Here are some things I think I am thinking about:
1) Inflation has peaked.
Back in January I said inflation had peaked. This morning’s Core PCE data seals the deal for me – it looks like inflation peaked in February. So, I missed it by a month. Still, this one looks very clear to me from here on out. The year over year comparisons become much flatter as the year goes on. By the end of the year a lot of the underlying inflation components are going to be negative. Given all the broad economic weakness and potential downside in housing, my baseline is that inflation is still going to be well above the Fed’s 2% target by year-end, but I think the odds of a runaway 1970s style inflation are very, very low now. There is no chance of hyperinflation. I would actually argue that the risk of deflation is substantially higher at this point than the risk of hyperinflation.
We’re starting to see this broadly across the economy already. Freight shipping prices are cratering, lumber prices are cratering, broader commodity prices are down 20% in the last month. When you combine this with the year over year comps heading into the back half of the year it’s very hard to see inflation moving higher unless China invades Taiwan and or Russia’s war gets out of control and causes commodities to surge to unimaginable prices. Those are certainly risks, but the baseline at this point has to be falling rates of positive inflation with an outside chance of deflation in 2023 if the Fed keeps rates too tight.
2) The Fed got it wrong both ways.
Another big theme of mine in recent years was that the Fed was behind the curve both ways. In 2020 I repeatedly said the Fed would have to backpedal by raising rates to get ahead of inflation in 2021. But what I got wrong was that they would panic right when inflation was surging. I’ve actually been shocked by their aggressive stance and I frankly think it’s been a little reckless and overreactive. In short, it looks like inflation was on the verge of turning over at the end of 2021, but then the Russian invasion caused commodities to surge which made the Fed think that inflation was more permanent than they thought. Except it now looks like they panicked into a supply side issue and now they’re exacerbating what was already an underlying demand side problem.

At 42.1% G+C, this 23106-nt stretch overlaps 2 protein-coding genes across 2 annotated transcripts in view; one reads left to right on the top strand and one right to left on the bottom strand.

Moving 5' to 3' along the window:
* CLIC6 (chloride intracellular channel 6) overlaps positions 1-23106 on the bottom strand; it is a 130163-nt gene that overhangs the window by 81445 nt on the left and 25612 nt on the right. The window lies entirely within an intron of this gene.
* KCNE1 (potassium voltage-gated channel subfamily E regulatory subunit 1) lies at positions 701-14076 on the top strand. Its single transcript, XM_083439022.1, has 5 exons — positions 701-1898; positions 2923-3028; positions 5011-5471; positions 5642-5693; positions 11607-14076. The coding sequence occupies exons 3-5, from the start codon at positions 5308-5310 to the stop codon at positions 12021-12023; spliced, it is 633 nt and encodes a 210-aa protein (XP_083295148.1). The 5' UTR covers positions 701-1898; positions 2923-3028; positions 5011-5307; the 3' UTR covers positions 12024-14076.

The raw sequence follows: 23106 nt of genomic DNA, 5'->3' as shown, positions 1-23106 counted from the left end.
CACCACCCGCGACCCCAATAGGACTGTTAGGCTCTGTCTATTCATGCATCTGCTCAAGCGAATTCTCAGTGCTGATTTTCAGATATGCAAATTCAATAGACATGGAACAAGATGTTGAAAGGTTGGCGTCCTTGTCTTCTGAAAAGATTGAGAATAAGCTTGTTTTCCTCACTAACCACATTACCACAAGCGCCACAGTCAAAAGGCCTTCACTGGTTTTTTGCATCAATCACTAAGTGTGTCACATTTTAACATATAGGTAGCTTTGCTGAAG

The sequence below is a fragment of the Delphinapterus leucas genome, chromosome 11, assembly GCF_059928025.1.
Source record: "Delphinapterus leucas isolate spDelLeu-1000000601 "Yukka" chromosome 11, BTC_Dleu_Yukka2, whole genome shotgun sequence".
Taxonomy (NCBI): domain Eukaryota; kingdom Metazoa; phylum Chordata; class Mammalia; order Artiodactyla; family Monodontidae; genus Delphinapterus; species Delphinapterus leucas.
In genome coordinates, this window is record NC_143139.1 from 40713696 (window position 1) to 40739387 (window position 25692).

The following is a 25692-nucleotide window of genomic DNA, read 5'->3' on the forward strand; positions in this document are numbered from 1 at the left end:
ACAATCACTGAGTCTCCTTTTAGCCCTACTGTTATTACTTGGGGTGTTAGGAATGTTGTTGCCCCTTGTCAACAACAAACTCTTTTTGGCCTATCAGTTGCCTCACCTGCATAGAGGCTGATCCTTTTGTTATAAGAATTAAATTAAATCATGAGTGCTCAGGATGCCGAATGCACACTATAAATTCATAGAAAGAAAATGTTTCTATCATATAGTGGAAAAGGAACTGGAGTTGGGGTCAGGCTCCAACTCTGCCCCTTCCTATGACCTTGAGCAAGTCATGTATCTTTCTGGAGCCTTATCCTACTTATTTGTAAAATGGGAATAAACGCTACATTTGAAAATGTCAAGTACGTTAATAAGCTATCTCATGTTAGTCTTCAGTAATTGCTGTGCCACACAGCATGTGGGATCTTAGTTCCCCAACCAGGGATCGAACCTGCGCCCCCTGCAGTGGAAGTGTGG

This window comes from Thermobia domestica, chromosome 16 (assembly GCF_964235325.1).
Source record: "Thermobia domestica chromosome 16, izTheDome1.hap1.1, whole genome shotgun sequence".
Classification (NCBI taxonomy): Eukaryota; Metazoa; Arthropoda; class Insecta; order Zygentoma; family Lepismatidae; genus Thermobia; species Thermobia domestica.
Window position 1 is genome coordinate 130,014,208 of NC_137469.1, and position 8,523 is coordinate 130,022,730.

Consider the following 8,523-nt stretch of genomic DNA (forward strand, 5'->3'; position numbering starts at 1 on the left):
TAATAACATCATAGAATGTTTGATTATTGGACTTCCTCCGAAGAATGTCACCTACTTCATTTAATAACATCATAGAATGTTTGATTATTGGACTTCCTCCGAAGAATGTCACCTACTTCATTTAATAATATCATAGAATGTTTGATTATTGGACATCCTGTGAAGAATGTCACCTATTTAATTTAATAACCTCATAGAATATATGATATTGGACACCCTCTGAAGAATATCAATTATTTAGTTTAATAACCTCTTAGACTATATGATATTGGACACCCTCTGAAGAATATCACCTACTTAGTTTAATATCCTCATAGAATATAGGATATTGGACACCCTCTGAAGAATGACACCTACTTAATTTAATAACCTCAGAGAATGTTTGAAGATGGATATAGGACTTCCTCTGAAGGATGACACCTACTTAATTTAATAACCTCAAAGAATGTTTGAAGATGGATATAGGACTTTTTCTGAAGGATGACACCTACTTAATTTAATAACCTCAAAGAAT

So, now it looks like the Fed got it wrong both ways. Not only did they think inflation wasn’t a problem in 2021, but they got super aggressive in early 2022 right when inflation was peaking. And now we are all trying to assess whether they got too aggressive and nuked the housing market. My view is that they’ve thrown a big wrench in the housing market. Basically, current mortgage rates combined with current high house prices create a huge distortion that makes housing unaffordable for too many people. So one of two things has to happen here – either house prices have to fall substantially OR mortgage rates need to come back down. Or some combo of the two. My guess is that the housing market will look very weak at the end of the year and the Fed will be starting to talk about walking back some of the rate hikes to stabilize things.
In other words, I think they will have gotten it wrong THREE times. They will have underestimated inflation risk in 2021, then overestimated inflation risk in 2022 which will force them to cut in 2023. Pretty impressive stuff.
3) Widespread disinflation by any definition, right?
One thing that keeps me up at night is worrying that people will continue to define inflation as an increase in the money supply. In short, I argue that this is wrong because the money supply is usually increasing because people are usually borrowing more which is creating more deposits. This isn’t inherently good or bad. It really depends on how the money is used. So, defining inflation as an increase in the money supply is like defining weight gain as food intake. No, no, no. There are lots of other factors that could contribute to weight gain and while food intake is certainly one of them it’s not the only one.
Given that some people like defining inflation this way, it’s interesting to note that there is massive disinflation in the money supply. If we look at the latest M2 growth, for instance, it’s back down to its historical trend levels. This is a huge collapse in the growth rate and it’s coming from a very significant tightening both in Monetary Policy and Fiscal Policy. So, not only has core PCE rolled over, but we’re now seeing a huge disinflationary trend in the money supply. This will also continue and there’s even a chance that it will be negative by early 2023.
Mr. Roche is the Founder and Chief Investment Officer of Discipline Funds.Discipline Funds is a low fee financial advisory firm with a focus on helping people be more disciplined with their finances.
He is also the author of Pragmatic Capitalism: What Every Investor Needs to Understand About Money and Finance, Understanding the Modern Monetary System and Understanding Modern Portfolio Construction.